Blockchain is no longer just about bitcoin or cryptocurrencies in general. Instead, it can be seen as a disruptive, revolutionary technology which will have major impacts on multiple aspects of our lives. The revolutionary power of such technology compares with the revolution sparked by the World Wide Web and the Internet in general. Just as the Internet is a means of sharing information, so blockchain technologies can be seen as a way to introduce the next level: sharing value.
Blockchain and Web 3.0 fills the gap in our understanding of blockchain technologies by hosting a discussion of the new technologies in a variety of disciplinary settings. Indeed, this volume explains how such technologies are disruptive and comparatively examines the social, economic, technological and legal consequences of these disruptions. Such a comparative perspective has previously been underemphasized in the debate about blockchain, which has subsequently led to weaknesses in our understanding of decentralized technologies.
Underlining the risks and opportunities offered by the advent of blockchain technologies and the rise of Web 3.0, Blockchain and Web 3.0 will appeal to researchers and academics interested in fields such as sociology and social policy, cyberculture, new media and privacy and data protection.
Table of Contents
Chapter 1. Blockchain: a disruptive technology. Massimo Ragnedda and Giuseppe Destefanis
PART I. Socio-economic aspects and consequences of decentralized technologies
Chapter 2. The block is hot: A commons-based approach to the development and deployment of blockchains, Sune Sandbeck, A.T. Kingsmith, Julian von Bargen,
Chapter 3. Can permissionless blockchains be regulated and resolve some of the problems of copyright law? Guido Noto La Diega and James Stacey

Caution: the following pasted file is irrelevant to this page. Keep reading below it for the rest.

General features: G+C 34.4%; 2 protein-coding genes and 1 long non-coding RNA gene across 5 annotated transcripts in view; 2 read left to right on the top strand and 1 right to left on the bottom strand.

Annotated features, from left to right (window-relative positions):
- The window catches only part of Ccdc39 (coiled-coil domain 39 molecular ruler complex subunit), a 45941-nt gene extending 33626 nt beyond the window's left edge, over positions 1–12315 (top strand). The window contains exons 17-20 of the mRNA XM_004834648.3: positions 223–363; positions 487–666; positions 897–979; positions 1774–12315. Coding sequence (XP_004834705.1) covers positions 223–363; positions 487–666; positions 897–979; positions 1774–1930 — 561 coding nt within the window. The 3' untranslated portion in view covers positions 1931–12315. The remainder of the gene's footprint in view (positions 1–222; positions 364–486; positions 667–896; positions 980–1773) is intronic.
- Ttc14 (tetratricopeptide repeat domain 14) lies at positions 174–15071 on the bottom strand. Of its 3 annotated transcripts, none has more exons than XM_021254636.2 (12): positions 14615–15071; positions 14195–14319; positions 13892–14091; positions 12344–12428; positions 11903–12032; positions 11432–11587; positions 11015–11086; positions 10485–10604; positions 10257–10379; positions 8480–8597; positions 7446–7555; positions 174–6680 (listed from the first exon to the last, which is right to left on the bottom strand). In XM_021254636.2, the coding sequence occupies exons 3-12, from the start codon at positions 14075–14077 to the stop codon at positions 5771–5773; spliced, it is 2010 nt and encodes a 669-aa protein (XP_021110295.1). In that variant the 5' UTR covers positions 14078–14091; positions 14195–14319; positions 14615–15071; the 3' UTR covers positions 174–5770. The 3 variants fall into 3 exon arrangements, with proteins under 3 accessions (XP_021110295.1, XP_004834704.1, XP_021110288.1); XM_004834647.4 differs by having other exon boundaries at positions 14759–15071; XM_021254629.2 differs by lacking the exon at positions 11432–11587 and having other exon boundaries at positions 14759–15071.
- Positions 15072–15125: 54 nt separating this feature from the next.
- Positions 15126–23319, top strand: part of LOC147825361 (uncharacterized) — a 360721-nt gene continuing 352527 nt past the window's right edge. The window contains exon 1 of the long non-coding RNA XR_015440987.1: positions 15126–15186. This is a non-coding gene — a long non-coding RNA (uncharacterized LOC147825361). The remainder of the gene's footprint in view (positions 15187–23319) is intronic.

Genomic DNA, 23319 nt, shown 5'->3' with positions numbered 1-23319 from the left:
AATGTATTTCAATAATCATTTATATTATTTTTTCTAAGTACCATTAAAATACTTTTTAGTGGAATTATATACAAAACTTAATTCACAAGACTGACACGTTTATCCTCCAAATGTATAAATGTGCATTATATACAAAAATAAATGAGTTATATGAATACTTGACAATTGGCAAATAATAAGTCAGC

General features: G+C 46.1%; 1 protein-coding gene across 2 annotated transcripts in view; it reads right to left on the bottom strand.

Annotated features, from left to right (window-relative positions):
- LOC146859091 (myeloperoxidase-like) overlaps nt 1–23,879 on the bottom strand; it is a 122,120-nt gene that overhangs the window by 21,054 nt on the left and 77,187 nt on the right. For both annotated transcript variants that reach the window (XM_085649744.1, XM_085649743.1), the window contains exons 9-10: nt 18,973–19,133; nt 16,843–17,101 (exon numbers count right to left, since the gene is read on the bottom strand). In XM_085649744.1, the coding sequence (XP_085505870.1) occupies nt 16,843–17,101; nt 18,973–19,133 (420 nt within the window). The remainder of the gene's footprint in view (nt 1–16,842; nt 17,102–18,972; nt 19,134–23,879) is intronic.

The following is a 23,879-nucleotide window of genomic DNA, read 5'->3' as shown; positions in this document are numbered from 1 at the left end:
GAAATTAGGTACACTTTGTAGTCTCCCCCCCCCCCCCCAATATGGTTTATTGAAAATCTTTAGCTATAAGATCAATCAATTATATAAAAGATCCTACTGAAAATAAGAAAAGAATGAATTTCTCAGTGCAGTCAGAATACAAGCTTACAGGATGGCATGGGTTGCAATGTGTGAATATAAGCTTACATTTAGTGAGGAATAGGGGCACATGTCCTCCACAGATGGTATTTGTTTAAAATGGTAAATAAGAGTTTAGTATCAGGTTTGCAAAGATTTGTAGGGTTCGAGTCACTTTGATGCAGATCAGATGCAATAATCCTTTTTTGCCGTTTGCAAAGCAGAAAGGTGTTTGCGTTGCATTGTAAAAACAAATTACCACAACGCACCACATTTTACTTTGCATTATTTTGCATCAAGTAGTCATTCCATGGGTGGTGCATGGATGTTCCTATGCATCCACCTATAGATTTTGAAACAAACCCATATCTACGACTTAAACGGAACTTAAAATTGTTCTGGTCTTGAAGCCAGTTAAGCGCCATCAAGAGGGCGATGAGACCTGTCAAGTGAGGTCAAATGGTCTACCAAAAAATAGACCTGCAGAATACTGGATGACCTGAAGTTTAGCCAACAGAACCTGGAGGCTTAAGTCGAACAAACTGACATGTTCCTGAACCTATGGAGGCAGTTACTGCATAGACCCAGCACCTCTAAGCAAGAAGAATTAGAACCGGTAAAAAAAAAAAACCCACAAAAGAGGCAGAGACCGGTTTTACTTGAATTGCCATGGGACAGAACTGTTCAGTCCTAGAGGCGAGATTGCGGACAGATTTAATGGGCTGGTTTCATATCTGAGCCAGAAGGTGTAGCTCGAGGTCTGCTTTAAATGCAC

Chapter 4. Meetups: making space for women on the blockchain, Philippa R. Adams, Julie Frizzo-Barker, Betty B. Ackah, Peter A. Chow-White
Chapter 5. Drivers of Digital Trust in the Crypto Industry, Scott Freeman, Ivana Beveridge, Jannis Angelis
Chapter 6. Lightbulb Concrete. Bronwin Patrickson
PART II. Blockchain and Digital Media
Chapter 7. Could blockchain save journalism? An explorative study of blockchain’s potential to make journalism a more sustainable business. Walid Al-Saqaf and Malin Picha Edwardsson
Chapter 8. The logics of technology decentralization - the case of Distributed Ledger Technologies. Balazs Bodo and Alexandra Giannopoulou
Chapter 9. Disruptive Blockworks: blockchains and networks / acceleration and collision
Chapter 10. Blockchained to What (End)? A Socio-material provocation to check distributed futures, Luke Heemsbergen, Alexia Maddox Robbie Fordyce
Chapter 11. Blockchain and data market. The case of Wibson from a critical perspective, Guillermina Yansen
PART III. Technological aspects and consequences of decentralized technologies
Chapter 12. Applying Smart Contracts in Online Dispute Resolutions on a Large Scale and its Regulatory Implications. Janet Hui Xue and Ralph Holz
Chapter 13. SmartAnvil: Open-Source. Tool Suite for Smart Contract Analysis. Stéphane Ducasse, Henrique Rocha, Santiago Bragagnolo and Marcus Denker
Chapter 14. Managing CRM with Fabric Hyperledger blockchain technology. Dario Puligheddu, Roberto Tonelli and Michele Marchesi
Chapter 15. Privacy with Ethereum Smart Contracts. Duarte Teles and Isabel Azevedo
Chapter 16. A Hierarchical Structure Model of Success Factors for (Blockchain-based) Crowdfunding, Felix Hartmann, Xiaofeng Wang and Maria Ilaria Lunesu
Massimo Ragnedda is a senior lecturer in mass communication at Northumbria University, Newcastle, UK.
Giuseppe Destefanis is a lecturer in the Department of Computer Science at Brunel University, UK.